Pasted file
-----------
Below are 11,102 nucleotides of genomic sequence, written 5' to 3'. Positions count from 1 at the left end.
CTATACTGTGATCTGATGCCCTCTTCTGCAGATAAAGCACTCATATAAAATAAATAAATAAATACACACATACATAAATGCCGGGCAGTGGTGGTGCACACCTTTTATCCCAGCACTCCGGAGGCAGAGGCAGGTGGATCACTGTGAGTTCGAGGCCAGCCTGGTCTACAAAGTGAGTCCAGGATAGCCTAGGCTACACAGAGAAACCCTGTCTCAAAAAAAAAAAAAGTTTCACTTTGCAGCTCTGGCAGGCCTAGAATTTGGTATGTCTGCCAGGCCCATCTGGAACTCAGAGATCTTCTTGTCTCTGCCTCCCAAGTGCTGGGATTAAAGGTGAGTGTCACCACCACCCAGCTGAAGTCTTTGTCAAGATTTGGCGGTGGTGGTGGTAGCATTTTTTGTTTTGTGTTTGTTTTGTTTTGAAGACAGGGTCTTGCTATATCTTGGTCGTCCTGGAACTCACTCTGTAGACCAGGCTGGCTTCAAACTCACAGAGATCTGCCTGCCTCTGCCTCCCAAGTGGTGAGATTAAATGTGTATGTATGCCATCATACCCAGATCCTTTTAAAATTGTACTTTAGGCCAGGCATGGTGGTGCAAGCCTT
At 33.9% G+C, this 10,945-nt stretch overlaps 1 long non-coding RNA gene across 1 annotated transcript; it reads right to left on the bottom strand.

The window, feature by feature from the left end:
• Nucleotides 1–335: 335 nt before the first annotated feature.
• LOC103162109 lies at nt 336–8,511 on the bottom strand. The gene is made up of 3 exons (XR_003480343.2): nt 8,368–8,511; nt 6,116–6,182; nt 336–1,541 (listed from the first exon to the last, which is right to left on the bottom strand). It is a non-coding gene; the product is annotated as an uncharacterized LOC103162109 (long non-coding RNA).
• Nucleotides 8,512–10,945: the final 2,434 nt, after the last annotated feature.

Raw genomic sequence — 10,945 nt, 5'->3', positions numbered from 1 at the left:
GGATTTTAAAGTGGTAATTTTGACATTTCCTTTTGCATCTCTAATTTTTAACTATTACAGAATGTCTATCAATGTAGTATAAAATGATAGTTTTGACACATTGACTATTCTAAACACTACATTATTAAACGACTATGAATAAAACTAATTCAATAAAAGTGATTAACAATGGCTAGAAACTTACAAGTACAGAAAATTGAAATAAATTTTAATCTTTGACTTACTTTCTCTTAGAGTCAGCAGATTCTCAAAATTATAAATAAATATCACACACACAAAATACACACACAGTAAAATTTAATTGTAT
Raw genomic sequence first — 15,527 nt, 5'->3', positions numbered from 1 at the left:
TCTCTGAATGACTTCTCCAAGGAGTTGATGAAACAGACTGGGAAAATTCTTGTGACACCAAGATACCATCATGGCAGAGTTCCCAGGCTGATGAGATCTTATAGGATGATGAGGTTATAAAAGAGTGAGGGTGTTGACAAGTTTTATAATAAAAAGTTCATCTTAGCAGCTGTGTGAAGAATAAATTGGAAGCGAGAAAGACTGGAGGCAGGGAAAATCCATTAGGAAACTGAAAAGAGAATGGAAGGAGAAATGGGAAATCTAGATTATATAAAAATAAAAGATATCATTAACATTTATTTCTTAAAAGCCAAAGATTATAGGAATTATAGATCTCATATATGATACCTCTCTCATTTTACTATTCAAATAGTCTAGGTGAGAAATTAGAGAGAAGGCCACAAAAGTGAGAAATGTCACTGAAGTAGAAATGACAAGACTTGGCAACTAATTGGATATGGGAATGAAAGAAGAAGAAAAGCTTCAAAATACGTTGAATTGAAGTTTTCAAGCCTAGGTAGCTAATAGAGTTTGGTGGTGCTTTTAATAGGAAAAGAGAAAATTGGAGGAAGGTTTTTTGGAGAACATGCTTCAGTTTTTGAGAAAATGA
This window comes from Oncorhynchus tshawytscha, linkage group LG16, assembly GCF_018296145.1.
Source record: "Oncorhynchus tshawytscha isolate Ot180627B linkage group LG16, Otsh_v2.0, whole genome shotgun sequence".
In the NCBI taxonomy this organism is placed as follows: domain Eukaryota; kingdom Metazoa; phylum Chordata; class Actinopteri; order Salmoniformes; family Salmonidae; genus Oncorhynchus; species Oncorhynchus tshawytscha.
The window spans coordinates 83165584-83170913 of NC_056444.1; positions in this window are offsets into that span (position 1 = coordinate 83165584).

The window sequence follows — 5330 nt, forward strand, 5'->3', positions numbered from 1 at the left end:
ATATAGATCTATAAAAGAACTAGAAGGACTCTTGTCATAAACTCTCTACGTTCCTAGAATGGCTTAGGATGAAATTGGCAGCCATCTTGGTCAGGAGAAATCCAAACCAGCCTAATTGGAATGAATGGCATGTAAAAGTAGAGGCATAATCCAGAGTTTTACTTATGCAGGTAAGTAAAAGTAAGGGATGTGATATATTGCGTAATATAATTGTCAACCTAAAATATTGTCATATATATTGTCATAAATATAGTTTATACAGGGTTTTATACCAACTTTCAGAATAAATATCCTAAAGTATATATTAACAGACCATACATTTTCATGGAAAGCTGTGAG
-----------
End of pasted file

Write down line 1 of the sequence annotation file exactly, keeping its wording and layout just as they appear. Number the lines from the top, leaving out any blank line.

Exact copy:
Below are 11,102 nucleotides of genomic sequence, written 5' to 3'. Positions count from 1 at the left end.